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Goodbye Inge-Lise

Inge-Lise Ameer.jpgWhen Inge-lise Ameer was named Vice Provost for Student Affairs, this space had a post entitled The Dean of the College Disaster. And now that she is leaving the College — with no professional forwarding address provided — the Dartmouth News buried the announcement of her departure in the second half of a scintillating press release entitled College Reorganizes Student Affairs Leadership Structure:

Dever thanked Inge-Lise Ameer, the vice provost for student affairs, who is leaving the College, for her six-and-a-half years of valued service and commitment to Dartmouth. The vice provost’s position will not be filled.

“Inge has been a key member of the student affairs team, serving in numerous roles since the day she arrived at Dartmouth, always finding a way to make a positive difference in the lives of students. Her ideas and her concern for students will be missed,” Dever said.

During her tenure, Ameer helped launch the “Moving Dartmouth Forward” initiative in the student affairs departments. In addition, she initiated and guided significant advances in student services, including the planning and opening of the Ross Advising Suite in the library, resulting in a 30 percent increase in student utilization of the services offered by the undergraduate deans.

Ameer also advanced campus services and access for students and other community members with disabilities, worked with faculty to create and implement the Advising 360 pilot program for first- and second-year students, and ensured the continuation and expansion of the First Year Student Enrichment Program for first-generation students.

Provost Carolyn Dever should never have placed Ameer in such a position in the first place. Dever’s nose for talent is as blocked up as Phil’s is. Competence and confidence have nothing to do with it, dearie; both our President and Provost look only for doctrinaire, politically correct, fellow travelers — and the College is the worse for it.

Ameer’s Doctor of Education thesis topic should have been enough to warn Phil and Carolyn to steer clear (Day-to-day race relations at Harvard College: The student perspective), but given their party-line politics, the tract probably enticed them:

Distinguishing this study from previous research on racial climate is its emphasis on exploring students’ experiences and interpretations of their day-to-day positive and negative cross-race interactions. Based on semi-structured interviews with seven African American, seven Latino, seven Asian American and seven white undergraduates, it examines students’ interpretations of these interactions, the differences in racial groups’ descriptions and reports of their experiences, and the strategies students employ to develop successful cross-race relationships. Data analysis incorporates two processes: drafting analytical memos (Strauss, 1987) and transcribing and coding the interviews and memos (Patton, 1990).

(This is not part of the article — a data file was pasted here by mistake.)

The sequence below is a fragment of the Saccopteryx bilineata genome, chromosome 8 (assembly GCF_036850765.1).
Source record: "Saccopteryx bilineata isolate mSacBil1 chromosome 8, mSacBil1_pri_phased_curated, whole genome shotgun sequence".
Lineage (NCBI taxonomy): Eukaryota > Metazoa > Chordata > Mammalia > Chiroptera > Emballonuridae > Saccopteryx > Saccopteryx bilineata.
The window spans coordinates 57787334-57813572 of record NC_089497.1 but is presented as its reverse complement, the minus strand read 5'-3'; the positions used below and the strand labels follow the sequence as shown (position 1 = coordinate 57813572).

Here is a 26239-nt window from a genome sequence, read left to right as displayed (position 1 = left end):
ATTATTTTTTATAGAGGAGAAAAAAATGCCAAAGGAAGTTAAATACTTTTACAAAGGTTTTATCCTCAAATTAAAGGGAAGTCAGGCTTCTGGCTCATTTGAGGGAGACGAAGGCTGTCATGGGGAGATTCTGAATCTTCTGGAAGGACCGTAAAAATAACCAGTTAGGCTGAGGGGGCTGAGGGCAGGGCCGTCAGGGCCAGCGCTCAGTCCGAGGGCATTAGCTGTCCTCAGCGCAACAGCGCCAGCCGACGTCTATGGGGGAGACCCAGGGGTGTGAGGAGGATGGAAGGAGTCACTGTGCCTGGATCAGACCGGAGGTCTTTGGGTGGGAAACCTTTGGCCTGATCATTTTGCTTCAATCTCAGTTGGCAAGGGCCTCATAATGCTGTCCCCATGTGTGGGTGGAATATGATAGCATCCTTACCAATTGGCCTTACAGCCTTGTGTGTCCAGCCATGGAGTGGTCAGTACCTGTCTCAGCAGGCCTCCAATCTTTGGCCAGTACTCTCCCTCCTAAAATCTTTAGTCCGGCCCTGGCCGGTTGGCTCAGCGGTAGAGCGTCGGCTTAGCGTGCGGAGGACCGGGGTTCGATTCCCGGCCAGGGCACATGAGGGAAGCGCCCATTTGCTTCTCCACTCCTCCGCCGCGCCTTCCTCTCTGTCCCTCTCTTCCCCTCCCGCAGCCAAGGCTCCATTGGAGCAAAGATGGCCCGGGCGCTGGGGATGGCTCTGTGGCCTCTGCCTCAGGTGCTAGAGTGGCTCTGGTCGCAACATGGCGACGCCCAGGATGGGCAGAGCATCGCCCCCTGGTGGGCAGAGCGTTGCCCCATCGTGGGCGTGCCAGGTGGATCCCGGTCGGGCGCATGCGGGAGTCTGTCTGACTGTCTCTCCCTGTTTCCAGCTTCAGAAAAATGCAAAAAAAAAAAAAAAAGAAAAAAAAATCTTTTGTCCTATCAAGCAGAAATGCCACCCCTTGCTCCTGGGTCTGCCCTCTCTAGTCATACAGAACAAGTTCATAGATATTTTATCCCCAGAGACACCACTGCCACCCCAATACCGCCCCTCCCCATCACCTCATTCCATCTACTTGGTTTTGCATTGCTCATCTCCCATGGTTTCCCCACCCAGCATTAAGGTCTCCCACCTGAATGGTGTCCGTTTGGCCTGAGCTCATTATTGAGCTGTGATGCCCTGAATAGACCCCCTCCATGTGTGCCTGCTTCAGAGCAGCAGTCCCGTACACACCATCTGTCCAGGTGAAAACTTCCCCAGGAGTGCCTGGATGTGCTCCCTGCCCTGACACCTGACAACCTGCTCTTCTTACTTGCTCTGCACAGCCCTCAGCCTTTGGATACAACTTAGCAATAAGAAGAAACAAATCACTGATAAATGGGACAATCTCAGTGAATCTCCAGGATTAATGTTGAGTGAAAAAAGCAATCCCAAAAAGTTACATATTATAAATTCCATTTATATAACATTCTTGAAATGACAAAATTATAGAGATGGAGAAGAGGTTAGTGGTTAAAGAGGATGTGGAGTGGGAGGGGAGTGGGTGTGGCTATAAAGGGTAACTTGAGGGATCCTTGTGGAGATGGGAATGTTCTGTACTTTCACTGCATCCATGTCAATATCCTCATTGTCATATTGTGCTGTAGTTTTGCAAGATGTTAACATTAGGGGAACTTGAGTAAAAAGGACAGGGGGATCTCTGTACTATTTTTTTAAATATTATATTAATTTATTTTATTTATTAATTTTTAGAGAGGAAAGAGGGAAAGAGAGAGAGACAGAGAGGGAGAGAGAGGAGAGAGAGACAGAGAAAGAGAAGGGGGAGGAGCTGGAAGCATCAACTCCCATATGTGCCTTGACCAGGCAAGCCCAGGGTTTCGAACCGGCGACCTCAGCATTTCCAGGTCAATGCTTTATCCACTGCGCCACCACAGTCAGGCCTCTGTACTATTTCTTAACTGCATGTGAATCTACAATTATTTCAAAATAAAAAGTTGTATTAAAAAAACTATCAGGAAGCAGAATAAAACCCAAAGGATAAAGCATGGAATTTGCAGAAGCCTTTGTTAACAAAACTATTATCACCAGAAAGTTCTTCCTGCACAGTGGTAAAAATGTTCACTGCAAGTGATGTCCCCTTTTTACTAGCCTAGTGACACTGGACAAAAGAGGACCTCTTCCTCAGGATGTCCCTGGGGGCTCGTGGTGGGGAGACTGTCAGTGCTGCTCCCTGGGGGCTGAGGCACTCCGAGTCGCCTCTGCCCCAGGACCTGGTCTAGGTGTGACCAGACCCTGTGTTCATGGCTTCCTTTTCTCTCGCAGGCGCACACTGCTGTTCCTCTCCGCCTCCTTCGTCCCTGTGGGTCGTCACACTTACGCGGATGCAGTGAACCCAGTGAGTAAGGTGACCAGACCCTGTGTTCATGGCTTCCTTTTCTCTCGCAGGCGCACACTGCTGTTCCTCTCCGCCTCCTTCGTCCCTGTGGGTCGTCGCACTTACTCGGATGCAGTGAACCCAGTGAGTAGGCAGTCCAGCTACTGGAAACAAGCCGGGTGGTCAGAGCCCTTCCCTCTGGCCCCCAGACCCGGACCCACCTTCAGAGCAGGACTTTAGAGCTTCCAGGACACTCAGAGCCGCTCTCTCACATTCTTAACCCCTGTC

The study’s findings indicate that students experience a strained civility in their cross-race interactions in extra-curricular activities, in housing, and in the curriculum. Students arrive with different orientations: white students arrive excited about being part of the most racially diverse community they have ever belonged to. Students of color, on the other hand, are primarily focused on exploring their own racial identities with other students of color. As a result, students of color face nervous and awkward moments with white students who have little skills or strategies for living daily in a racially diverse community. Comparatively, white students experience students of color as not being interested in them. These factors contribute to tense daily cross-race interactions and result in students across race turning to racial stereotypes for explanations of these interactions.
[Emphasis added]

However, even though Ameer was hired, her performance subsequent to the BLM library invasion fourteen months ago should have resulted in her dismissal at that time: